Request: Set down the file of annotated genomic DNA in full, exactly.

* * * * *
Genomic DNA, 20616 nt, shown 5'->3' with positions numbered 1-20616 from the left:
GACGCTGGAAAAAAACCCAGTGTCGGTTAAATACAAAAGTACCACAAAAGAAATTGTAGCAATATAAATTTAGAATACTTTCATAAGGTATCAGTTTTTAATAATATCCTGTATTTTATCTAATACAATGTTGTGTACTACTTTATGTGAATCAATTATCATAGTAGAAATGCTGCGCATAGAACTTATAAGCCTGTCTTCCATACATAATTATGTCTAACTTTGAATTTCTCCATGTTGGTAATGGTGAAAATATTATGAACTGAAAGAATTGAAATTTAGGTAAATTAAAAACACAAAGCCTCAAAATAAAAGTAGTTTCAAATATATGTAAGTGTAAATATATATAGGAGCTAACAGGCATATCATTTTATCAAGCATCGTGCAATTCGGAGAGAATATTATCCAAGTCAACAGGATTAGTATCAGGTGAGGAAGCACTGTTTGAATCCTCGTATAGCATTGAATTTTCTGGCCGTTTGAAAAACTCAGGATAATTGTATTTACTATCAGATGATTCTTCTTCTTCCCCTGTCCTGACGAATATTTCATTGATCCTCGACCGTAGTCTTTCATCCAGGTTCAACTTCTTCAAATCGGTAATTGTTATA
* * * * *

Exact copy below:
Genomic DNA, 20616 nt, shown 5'->3' with positions numbered 1-20616 from the left:
GACGCTGGAAAAAAACCCAGTGTCGGTTAAATACAAAAGTACCACAAAAGAAATTGTAGCAATATAAATTTAGAATACTTTCATAAGGTATCAGTTTTTAATAATATCCTGTATTTTATCTAATACAATGTTGTGTACTACTTTATGTGAATCAATTATCATAGTAGAAATGCTGCGCATAGAACTTATAAGCCTGTCTTCCATACATAATTATGTCTAACTTTGAATTTCTCCATGTTGGTAATGGTGAAAATATTATGAACTGAAAGAATTGAAATTTAGGTAAATTAAAAACACAAAGCCTCAAAATAAAAGTAGTTTCAAATATATGTAAGTGTAAATATATATAGGAGCTAACAGGCATATCATTTTATCAAGCATCGTGCAATTCGGAGAGAATATTATCCAAGTCAACAGGATTAGTATCAGGTGAGGAAGCACTGTTTGAATCCTCGTATAGCATTGAATTTTCTGGCCGTTTGAAAAACTCAGGATAATTGTATTTACTATCAGATGATTCTTCTTCTTCCCCTGTCCTGACGAATATTTCATTGATCCTCGACCGTAGTCTTTCATCCAGGTTCAACTTCTTCAAATCGGTAATTGTTATA